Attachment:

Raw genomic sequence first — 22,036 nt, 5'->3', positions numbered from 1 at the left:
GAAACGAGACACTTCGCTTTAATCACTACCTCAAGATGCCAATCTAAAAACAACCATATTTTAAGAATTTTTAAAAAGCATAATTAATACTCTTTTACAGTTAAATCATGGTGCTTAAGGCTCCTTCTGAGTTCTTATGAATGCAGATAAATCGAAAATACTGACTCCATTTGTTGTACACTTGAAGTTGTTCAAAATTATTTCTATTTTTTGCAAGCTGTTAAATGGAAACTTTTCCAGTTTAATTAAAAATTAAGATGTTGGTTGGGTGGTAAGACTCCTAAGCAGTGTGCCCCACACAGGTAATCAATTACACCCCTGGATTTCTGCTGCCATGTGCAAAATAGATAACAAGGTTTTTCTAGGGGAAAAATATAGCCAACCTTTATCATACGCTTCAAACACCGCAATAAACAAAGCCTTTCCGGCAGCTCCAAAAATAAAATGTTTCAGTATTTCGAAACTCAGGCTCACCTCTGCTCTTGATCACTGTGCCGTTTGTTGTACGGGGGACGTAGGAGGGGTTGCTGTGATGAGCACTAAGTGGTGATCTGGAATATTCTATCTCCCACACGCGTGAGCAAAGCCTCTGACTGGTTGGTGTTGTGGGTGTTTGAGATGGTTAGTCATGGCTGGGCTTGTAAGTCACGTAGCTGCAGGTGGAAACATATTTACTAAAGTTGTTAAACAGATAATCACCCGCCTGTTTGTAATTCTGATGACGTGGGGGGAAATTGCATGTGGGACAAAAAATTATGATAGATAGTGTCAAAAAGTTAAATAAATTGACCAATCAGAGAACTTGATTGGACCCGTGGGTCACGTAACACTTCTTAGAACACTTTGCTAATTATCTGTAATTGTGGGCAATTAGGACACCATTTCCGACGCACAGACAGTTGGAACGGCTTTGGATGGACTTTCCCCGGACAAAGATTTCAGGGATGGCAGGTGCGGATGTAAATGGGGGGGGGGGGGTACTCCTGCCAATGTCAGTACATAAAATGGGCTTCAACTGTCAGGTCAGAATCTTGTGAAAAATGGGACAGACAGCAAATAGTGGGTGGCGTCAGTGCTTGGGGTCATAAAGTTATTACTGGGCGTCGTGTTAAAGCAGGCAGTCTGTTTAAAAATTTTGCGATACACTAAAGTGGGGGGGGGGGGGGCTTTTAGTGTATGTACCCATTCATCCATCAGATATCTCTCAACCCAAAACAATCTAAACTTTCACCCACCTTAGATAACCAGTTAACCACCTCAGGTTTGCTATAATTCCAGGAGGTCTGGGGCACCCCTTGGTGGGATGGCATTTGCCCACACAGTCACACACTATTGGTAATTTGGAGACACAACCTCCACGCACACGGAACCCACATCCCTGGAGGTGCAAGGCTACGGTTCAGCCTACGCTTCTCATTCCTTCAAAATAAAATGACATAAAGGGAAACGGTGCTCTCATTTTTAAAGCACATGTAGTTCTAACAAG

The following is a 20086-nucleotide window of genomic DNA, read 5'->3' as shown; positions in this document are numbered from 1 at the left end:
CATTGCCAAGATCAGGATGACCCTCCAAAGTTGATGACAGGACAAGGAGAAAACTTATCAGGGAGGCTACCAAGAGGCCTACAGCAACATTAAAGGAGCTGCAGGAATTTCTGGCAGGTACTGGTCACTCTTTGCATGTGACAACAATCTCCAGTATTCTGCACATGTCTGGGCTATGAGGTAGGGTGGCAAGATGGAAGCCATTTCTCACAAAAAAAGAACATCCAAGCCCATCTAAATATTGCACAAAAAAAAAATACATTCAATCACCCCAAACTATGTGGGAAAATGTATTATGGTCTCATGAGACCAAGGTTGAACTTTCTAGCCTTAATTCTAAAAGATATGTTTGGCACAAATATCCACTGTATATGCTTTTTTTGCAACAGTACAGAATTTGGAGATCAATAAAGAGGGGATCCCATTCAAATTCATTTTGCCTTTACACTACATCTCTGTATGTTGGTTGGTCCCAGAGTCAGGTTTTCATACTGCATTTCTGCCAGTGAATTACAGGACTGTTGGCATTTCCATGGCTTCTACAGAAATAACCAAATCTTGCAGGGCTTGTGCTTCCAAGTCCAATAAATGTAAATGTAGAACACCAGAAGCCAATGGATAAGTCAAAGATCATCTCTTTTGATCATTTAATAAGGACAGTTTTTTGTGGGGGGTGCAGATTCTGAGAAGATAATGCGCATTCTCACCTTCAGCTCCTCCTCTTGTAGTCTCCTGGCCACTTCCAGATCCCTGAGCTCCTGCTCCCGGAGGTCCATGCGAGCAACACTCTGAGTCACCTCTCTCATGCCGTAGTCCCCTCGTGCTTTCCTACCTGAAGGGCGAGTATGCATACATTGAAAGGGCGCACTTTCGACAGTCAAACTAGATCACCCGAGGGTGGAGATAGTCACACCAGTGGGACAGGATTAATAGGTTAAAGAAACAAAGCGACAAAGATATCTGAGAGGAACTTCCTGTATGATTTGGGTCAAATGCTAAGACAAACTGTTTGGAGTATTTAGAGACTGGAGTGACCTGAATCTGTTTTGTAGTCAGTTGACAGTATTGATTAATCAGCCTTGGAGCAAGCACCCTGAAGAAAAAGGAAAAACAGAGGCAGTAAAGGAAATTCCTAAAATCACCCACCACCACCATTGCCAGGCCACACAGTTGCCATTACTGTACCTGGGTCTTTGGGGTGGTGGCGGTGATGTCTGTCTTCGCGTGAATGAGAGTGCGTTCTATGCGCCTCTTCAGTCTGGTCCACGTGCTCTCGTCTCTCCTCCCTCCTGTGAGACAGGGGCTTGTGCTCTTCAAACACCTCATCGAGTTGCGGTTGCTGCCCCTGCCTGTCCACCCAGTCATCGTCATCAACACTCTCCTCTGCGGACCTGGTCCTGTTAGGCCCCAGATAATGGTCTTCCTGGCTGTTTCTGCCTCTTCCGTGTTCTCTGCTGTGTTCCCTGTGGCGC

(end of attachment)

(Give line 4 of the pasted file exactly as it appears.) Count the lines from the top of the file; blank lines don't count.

CATTGCCAAGATCAGGATGACCCTCCAAAGTTGATGACAGGACAAGGAGAAAACTTATCAGGGAGGCTACCAAGAGGCCTACAGCAACATTAAAGGAGCTGCAGGAATTTCTGGCAGGTACTGGTCACTCTTTGCATGTGACAACAATCTCCAGTATTCTGCACATGTCTGGGCTATGAGGTAGGGTGGCAAGATGGAAGCCATTTCTCACAAAAAAAGAACATCCAAGCCCATCTAAATATTGCACAAAAAAAAAATACATTCAATCACCCCAAACTATGTGGGAAAATGTATTATGGTCTCATGAGACCAAGGTTGAACTTTCTAGCCTTAATTCTAAAAGATATGTTTGGCACAAATATCCACTGTATATGCTTTTTTTGCAACAGTACAGAATTTGGAGATCAATAAAGAGGGGATCCCATTCAAATTCATTTTGCCTTTACACTACATCTCTGTATGTTGGTTGGTCCCAGAGTCAGGTTTTCATACTGCATTTCTGCCAGTGAATTACAGGACTGTTGGCATTTCCATGGCTTCTACAGAAATAACCAAATCTTGCAGGGCTTGTGCTTCCAAGTCCAATAAATGTAAATGTAGAACACCAGAAGCCAATGGATAAGTCAAAGATCATCTCTTTTGATCATTTAATAAGGACAGTTTTTTGTGGGGGGTGCAGATTCTGAGAAGATAATGCGCATTCTCACCTTCAGCTCCTCCTCTTGTAGTCTCCTGGCCACTTCCAGATCCCTGAGCTCCTGCTCCCGGAGGTCCATGCGAGCAACACTCTGAGTCACCTCTCTCATGCCGTAGTCCCCTCGTGCTTTCCTACCTGAAGGGCGAGTATGCATACATTGAAAGGGCGCACTTTCGACAGTCAAACTAGATCACCCGAGGGTGGAGATAGTCACACCAGTGGGACAGGATTAATAGGTTAAAGAAACAAAGCGACAAAGATATCTGAGAGGAACTTCCTGTATGATTTGGGTCAAATGCTAAGACAAACTGTTTGGAGTATTTAGAGACTGGAGTGACCTGAATCTGTTTTGTAGTCAGTTGACAGTATTGATTAATCAGCCTTGGAGCAAGCACCCTGAAGAAAAAGGAAAAACAGAGGCAGTAAAGGAAATTCCTAAAATCACCCACCACCACCATTGCCAGGCCACACAGTTGCCATTACTGTACCTGGGTCTTTGGGGTGGTGGCGGTGATGTCTGTCTTCGCGTGAATGAGAGTGCGTTCTATGCGCCTCTTCAGTCTGGTCCACGTGCTCTCGTCTCTCCTCCCTCCTGTGAGACAGGGGCTTGTGCTCTTCAAACACCTCATCGAGTTGCGGTTGCTGCCCCTGCCTGTCCACCCAGTCATCGTCATCAACACTCTCCTCTGCGGACCTGGTCCTGTTAGGCCCCAGATAATGGTCTTCCTGGCTGTTTCTGCCTCTTCCGTGTTCTCTGCTGTGTTCCCTGTGGCGC